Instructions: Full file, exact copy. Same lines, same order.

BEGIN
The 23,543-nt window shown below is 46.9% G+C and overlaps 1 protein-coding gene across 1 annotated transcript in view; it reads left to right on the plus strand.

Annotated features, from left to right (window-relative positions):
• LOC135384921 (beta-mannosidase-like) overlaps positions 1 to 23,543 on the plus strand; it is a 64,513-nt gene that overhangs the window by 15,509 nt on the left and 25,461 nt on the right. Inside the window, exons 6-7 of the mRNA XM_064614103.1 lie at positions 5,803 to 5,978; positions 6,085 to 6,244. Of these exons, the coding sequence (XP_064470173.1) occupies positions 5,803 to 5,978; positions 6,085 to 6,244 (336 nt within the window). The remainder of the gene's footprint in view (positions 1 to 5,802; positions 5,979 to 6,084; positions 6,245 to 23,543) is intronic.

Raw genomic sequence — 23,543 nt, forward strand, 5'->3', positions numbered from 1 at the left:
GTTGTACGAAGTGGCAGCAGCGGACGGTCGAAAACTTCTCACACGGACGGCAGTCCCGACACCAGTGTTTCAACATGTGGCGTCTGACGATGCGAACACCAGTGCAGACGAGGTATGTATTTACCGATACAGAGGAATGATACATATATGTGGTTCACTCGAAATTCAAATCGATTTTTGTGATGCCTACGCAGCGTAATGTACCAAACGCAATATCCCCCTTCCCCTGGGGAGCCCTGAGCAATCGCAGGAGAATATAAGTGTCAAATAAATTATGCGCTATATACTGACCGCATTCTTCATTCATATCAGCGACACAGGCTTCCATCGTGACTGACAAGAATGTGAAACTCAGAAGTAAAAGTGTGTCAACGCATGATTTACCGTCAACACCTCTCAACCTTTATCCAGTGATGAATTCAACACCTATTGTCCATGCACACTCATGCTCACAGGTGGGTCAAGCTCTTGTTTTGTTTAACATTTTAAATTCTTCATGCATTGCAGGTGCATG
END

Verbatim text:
The 23,543-nt window shown below is 46.9% G+C and overlaps 1 protein-coding gene across 1 annotated transcript in view; it reads left to right on the plus strand.

Annotated features, from left to right (window-relative positions):
• LOC135384921 (beta-mannosidase-like) overlaps positions 1 to 23,543 on the plus strand; it is a 64,513-nt gene that overhangs the window by 15,509 nt on the left and 25,461 nt on the right. Inside the window, exons 6-7 of the mRNA XM_064614103.1 lie at positions 5,803 to 5,978; positions 6,085 to 6,244. Of these exons, the coding sequence (XP_064470173.1) occupies positions 5,803 to 5,978; positions 6,085 to 6,244 (336 nt within the window). The remainder of the gene's footprint in view (positions 1 to 5,802; positions 5,979 to 6,084; positions 6,245 to 23,543) is intronic.

Raw genomic sequence — 23,543 nt, forward strand, 5'->3', positions numbered from 1 at the left:
GTTGTACGAAGTGGCAGCAGCGGACGGTCGAAAACTTCTCACACGGACGGCAGTCCCGACACCAGTGTTTCAACATGTGGCGTCTGACGATGCGAACACCAGTGCAGACGAGGTATGTATTTACCGATACAGAGGAATGATACATATATGTGGTTCACTCGAAATTCAAATCGATTTTTGTGATGCCTACGCAGCGTAATGTACCAAACGCAATATCCCCCTTCCCCTGGGGAGCCCTGAGCAATCGCAGGAGAATATAAGTGTCAAATAAATTATGCGCTATATACTGACCGCATTCTTCATTCATATCAGCGACACAGGCTTCCATCGTGACTGACAAGAATGTGAAACTCAGAAGTAAAAGTGTGTCAACGCATGATTTACCGTCAACACCTCTCAACCTTTATCCAGTGATGAATTCAACACCTATTGTCCATGCACACTCATGCTCACAGGTGGGTCAAGCTCTTGTTTTGTTTAACATTTTAAATTCTTCATGCATTGCAGGTGCATG